Abstract: All GPs in the South Yvelines area in France (n = 492) were informed of the implementation of a local mental health program. GPs interested in taking part (n = 180) were invited to complete a satisfaction questionnaire on their practice in the field of Mental Health and to include prospectively all PMHP consultants over an 8-day period (n = 1519). For each PMHP, data was collected on demographic and clinical profile, and on needs (met v. unmet) for collaboration with MHPro.A majority of GPs rated PMHP as requiring more care (83.4%), more time (92.3%), more frequent consultations (64.0%) and as being more difficult to refer (87.7%) than other patients. A minority of GPs had a satisfactory relationship with private psychiatrists (49.5%), public psychiatrists (35%) and social workers (27.8%). 53.9% had a less satisfactory relationship with MHPro than with other physicians.Needs for collaboration with a MHPro were more often felt in caring for PMHP who were young, not in employment, with mental health problems lasting for more than one year, with a history of psychiatric hospitalization, and showing reluctance to talk of psychological problems and to consult a MHPro.Needs for collaboration were more often met among PMHP with past psychiatric consultation or hospitalization and when the patient was not reluctant to consult a MHPro. Where needs were not met, GP would opt for the classic procedure of mental health referral for only 31.3% of their PMHP.GPs need targeted collaboration with MHPro to support their management of PMHP, whom they are willing to care for without systematic referral to specialists as the major therapeutic option.In developed countries, mental health problems, especially anxious and depressive disorders, are frequent and a leading cause of disability [1-4]. Since they are potentially remediable when adequately treated, they represent a major public health challenge [5,6]. A major obstacle to the instatement of adequate care is that when people do se
General practitioners are bearing an increasing burden of the care of common mental disorders in France
Norton,Joanna; David,Michel; Boulenger,Jean-Philippe;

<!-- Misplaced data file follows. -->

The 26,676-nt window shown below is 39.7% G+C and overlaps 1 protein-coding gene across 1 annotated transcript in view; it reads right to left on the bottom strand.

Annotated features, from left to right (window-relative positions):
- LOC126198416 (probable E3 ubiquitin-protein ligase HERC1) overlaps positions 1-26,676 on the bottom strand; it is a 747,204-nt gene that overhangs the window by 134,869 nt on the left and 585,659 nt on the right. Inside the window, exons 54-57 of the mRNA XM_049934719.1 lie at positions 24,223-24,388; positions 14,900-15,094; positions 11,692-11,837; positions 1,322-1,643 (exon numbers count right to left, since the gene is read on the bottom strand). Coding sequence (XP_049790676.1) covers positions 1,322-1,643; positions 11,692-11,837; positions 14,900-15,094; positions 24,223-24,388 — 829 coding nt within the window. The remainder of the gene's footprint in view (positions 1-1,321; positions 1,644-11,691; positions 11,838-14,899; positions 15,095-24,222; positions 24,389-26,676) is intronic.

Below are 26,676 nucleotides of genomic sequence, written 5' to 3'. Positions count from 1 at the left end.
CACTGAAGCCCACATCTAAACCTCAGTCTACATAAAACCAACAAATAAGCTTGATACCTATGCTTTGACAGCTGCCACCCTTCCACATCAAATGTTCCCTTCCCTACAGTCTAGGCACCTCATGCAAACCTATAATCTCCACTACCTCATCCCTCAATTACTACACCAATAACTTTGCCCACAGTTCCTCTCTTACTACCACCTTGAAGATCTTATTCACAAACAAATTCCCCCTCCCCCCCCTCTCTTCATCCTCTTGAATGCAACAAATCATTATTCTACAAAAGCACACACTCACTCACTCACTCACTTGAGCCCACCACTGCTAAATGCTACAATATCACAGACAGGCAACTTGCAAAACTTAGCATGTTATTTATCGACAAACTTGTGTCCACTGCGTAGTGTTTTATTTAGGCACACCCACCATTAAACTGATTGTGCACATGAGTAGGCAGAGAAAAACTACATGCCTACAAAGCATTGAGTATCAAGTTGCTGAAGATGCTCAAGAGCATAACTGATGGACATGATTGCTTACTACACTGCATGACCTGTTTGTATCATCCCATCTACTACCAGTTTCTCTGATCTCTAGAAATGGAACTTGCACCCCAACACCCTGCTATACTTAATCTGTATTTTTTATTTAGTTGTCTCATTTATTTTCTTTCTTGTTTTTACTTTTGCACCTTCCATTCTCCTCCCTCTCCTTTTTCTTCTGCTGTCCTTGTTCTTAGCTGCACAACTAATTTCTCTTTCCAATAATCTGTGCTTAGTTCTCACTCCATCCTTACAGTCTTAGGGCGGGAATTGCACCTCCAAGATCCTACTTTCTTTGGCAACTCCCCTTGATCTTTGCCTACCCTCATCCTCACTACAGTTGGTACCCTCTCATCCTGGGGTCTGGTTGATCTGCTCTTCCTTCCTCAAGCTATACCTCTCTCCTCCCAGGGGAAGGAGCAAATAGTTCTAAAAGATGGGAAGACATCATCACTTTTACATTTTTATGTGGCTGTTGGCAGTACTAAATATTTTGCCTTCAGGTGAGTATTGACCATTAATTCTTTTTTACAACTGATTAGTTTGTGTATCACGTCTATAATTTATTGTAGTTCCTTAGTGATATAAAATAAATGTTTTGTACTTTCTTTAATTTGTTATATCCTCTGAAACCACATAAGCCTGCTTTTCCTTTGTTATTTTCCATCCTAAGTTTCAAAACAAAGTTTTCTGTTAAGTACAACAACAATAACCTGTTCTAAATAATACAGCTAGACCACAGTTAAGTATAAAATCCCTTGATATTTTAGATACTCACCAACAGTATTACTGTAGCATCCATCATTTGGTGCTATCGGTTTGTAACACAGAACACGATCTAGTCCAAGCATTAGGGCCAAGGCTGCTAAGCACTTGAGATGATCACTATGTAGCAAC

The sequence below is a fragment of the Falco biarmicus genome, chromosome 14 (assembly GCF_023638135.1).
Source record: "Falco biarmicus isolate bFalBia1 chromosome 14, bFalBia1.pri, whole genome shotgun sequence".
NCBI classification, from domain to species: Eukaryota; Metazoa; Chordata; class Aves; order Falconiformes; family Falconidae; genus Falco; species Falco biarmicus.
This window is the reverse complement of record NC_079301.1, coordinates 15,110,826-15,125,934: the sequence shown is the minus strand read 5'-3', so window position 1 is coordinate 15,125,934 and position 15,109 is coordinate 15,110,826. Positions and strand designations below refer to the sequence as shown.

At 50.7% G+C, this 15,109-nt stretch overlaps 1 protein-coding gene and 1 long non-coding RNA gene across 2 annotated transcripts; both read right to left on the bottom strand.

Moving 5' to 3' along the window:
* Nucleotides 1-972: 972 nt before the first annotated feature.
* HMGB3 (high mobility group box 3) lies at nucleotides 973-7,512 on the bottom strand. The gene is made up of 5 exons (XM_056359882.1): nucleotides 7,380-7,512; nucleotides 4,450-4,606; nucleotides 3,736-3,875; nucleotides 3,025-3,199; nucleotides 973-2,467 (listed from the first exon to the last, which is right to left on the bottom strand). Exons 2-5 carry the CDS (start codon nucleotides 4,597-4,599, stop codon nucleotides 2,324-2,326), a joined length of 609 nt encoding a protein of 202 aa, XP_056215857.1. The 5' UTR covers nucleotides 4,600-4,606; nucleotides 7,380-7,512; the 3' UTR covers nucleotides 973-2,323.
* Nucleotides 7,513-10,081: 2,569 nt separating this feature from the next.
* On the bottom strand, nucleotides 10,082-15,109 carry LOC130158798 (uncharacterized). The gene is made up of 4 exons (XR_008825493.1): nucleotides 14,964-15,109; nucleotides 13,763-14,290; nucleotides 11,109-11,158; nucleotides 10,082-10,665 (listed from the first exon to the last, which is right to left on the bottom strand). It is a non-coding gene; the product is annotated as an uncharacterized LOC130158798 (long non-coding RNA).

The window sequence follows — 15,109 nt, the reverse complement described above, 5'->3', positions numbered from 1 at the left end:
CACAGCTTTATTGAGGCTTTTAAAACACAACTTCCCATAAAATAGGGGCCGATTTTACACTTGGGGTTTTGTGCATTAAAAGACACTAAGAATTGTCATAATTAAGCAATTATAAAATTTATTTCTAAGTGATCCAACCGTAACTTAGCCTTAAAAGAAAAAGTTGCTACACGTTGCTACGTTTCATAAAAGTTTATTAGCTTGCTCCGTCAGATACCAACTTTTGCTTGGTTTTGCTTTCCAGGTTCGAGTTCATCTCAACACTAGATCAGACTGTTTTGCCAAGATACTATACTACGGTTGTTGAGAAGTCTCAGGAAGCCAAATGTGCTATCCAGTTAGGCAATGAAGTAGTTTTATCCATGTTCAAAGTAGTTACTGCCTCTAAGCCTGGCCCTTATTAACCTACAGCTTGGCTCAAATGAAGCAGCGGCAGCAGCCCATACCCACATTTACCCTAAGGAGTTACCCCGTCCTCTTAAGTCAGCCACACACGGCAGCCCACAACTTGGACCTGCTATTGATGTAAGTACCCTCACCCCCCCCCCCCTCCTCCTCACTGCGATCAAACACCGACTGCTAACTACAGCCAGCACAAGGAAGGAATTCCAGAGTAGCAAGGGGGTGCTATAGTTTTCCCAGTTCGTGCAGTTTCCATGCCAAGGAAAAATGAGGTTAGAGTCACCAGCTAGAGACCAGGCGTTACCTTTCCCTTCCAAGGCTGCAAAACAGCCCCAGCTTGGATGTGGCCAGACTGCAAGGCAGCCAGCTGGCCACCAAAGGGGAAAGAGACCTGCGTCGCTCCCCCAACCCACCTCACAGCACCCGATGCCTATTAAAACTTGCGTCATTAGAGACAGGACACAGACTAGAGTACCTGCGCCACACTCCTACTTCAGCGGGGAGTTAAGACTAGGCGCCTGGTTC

The European Journal of Psychiatry , 2007, DOI: 10.4321/S0213-61632007000100008
Abstract: introduction: in france, general practice is playing an increasing role in the management of common mental disorders. this is due to a variety of factors, among which the way general practice and specialised mental health services have evolved over time. methods: a description of the status quo in france, with a comparison between france, the uk and the netherlands. a review of reasons for the present position. results: the general practitioner (gp) is often the only medical carer to be contacted in cases of psychological distress and over 80% of psychotropic medications are prescribed in this setting. although most common forms of mental disorder can be managed at the primary care level, gps need to be able to refer patients rapidly to specialised mental health services. yet there are delays for consultations with both private and public psychiatrists along with difficulties in finding beds for full-time hospitalisation. the situation is predicted to get worse with the reduction in the number of psychiatrists and gps forecasted for the coming years. 'psychiatric sectorisation' has led to a substantial development of community mental health care services, yet this has not compensated fully for the reduction in full-time hospital beds. furthermore, community mental health care services remain relatively isolated from other community health services with very limited exchanges with general practice. conclusion: gps report an urgent need for training in mental health. along with improving their ability to accurately detect and treat mental disorders, it is crucial also to improve communication between gps and psychiatrists and increase shared case-management. structural changes are also necessary to ensure a quicker and easier access to specialised mental health care services.